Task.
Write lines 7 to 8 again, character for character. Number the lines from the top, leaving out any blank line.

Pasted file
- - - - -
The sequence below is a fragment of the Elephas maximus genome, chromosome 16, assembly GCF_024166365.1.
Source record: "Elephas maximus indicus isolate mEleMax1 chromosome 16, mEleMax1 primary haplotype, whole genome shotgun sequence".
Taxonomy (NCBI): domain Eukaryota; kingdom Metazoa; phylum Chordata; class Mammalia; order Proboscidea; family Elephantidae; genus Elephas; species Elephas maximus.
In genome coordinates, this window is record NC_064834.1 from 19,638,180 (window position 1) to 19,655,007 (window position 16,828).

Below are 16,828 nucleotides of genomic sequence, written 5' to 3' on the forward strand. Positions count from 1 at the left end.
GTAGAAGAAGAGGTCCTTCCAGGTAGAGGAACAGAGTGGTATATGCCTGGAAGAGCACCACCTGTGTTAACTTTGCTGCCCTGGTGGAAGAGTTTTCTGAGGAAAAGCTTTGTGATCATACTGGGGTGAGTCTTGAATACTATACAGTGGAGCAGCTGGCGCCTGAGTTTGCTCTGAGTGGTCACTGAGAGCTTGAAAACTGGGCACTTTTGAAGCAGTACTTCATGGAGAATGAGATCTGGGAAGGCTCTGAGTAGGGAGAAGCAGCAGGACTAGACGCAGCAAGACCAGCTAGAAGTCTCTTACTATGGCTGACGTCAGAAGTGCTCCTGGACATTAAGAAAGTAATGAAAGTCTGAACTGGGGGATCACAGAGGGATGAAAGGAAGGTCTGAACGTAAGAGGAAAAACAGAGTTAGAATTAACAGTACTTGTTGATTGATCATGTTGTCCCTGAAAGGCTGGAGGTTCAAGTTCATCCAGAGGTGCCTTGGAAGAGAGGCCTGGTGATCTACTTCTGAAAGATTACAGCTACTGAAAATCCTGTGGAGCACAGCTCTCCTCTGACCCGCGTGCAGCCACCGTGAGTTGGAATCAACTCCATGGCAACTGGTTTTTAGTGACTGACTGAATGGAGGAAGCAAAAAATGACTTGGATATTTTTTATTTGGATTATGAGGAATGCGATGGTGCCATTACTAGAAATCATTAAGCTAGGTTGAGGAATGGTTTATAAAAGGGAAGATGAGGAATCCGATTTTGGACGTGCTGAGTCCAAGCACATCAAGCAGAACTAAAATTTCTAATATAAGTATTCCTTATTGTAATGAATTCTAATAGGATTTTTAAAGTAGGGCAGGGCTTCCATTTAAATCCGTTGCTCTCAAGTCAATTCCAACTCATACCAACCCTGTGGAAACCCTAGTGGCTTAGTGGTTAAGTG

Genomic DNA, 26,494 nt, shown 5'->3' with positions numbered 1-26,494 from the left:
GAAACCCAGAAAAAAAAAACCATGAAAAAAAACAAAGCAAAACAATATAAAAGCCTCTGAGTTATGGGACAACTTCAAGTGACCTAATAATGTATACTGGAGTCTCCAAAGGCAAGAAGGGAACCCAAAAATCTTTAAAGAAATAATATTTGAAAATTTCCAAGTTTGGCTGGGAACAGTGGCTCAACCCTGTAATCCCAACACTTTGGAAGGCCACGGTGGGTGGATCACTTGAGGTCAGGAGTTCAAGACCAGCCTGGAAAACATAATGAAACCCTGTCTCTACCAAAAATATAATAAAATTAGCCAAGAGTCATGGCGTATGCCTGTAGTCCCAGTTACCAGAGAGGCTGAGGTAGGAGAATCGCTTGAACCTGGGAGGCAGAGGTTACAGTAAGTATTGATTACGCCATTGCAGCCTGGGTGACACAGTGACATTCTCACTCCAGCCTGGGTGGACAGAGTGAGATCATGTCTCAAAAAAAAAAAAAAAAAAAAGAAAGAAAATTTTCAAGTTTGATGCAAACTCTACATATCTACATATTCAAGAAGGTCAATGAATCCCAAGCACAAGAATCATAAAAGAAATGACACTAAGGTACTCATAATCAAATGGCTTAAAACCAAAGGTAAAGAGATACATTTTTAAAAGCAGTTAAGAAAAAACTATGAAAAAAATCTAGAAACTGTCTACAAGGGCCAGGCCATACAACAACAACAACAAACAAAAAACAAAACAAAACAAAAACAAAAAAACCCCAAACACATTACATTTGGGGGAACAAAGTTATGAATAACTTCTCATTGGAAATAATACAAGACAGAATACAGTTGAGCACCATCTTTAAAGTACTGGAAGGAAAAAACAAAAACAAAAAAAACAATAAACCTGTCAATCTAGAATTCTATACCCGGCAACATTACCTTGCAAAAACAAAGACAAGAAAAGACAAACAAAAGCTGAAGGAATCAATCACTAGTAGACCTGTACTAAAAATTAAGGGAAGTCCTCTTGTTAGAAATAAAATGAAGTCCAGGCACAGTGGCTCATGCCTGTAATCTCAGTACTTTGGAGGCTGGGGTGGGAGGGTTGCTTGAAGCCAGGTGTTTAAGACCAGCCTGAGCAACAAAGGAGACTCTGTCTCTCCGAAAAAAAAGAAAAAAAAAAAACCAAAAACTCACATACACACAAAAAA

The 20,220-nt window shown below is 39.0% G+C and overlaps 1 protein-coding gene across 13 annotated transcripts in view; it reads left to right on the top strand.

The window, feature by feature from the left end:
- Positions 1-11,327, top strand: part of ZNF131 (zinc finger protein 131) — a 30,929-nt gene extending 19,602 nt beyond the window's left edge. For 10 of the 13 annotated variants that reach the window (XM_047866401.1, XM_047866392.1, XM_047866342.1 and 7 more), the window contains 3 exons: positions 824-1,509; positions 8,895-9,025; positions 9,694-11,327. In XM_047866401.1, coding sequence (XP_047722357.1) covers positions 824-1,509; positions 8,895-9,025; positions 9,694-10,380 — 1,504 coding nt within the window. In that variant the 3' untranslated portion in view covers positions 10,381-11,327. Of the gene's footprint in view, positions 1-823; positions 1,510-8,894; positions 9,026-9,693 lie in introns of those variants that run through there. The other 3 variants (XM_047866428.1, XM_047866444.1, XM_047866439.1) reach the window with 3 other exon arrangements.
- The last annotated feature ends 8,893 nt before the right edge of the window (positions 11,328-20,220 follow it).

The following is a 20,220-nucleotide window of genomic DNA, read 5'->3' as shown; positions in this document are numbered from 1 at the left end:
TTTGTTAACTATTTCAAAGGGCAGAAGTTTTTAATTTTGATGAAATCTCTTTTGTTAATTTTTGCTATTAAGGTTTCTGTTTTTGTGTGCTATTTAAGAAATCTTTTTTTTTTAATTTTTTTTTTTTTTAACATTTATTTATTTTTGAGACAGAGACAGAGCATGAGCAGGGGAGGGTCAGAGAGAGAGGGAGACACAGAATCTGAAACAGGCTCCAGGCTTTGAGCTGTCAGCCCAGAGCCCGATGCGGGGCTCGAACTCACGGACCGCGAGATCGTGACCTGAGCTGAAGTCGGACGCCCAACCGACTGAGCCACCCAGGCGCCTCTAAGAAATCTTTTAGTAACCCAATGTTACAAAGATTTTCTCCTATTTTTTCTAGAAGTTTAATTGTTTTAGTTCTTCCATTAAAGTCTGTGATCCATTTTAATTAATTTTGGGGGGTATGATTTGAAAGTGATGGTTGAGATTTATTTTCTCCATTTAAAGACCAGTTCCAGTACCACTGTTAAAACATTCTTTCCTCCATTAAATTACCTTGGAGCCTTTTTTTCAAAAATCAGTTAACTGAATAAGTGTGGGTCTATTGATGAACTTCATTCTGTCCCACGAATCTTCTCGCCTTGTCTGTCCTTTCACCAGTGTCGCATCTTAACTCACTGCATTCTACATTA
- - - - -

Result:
Genomic DNA, 26,494 nt, shown 5'->3' with positions numbered 1-26,494 from the left:
GAAACCCAGAAAAAAAAAACCATGAAAAAAAACAAAGCAAAACAATATAAAAGCCTCTGAGTTATGGGACAACTTCAAGTGACCTAATAATGTATACTGGAGTCTCCAAAGGCAAGAAGGGAACCCAAAAATCTTTAAAGAAATAATATTTGAAAATTTCCAAGTTTGGCTGGGAACAGTGGCTCAACCCTGTAATCCCAACACTTTGGAAGGCCACGGTGGGTGGATCACTTGAGGTCAGGAGTTCAAGACCAGCCTGGAAAACATAATGAAACCCTGTCTCTACCAAAAATATAATAAAATTAGCCAAGAGTCATGGCGTATGCCTGTAGTCCCAGTTACCAGAGAGGCTGAGGTAGGAGAATCGCTTGAACCTGGGAGGCAGAGGTTACAGTAAGTATTGATTACGCCATTGCAGCCTGGGTGACACAGTGACATTCTCACTCCAGCCTGGGTGGACAGAGTGAGATCATGTCTCAAAAAAAAAAAAAAAAAAAAGAAAGAAAATTTTCAAGTTTGATGCAAACTCTACATATCTACATATTCAAGAAGGTCAATGAATCCCAAGCACAAGAATCATAAAAGAAATGACACTAAGGTACTCATAATCAAATGGCTTAAAACCAAAGGTAAAGAGATACATTTTTAAAAGCAGTTAAGAAAAAACTATGAAAAAAATCTAGAAACTGTCTACAAGGGCCAGGCCATACAACAACAACAACAAACAAAAAACAAAACAAAACAAAAACAAAAAAACCCCAAACACATTACATTTGGGGGAACAAAGTTATGAATAACTTCTCATTGGAAATAATACAAGACAGAATACAGTTGAGCACCATCTTTAAAGTACTGGAAGGAAAAAACAAAAACAAAAAAAACAATAAACCTGTCAATCTAGAATTCTATACCCGGCAACATTACCTTGCAAAAACAAAGACAAGAAAAGACAAACAAAAGCTGAAGGAATCAATCACTAGTAGACCTGTACTAAAAATTAAGGGAAGTCCTCTTGTTAGAAATAAAATGAAGTCCAGGCACAGTGGCTCATGCCTGTAATCTCAGTACTTTGGAGGCTGGGGTGGGAGGGTTGCTTGAAGCCAGGTGTTTAAGACCAGCCTGAGCAACAAAGGAGACTCTGTCTCTCCGAAAAAAAAGAAAAAAAAAAAACCAAAAACTCACATACACACAAAAAA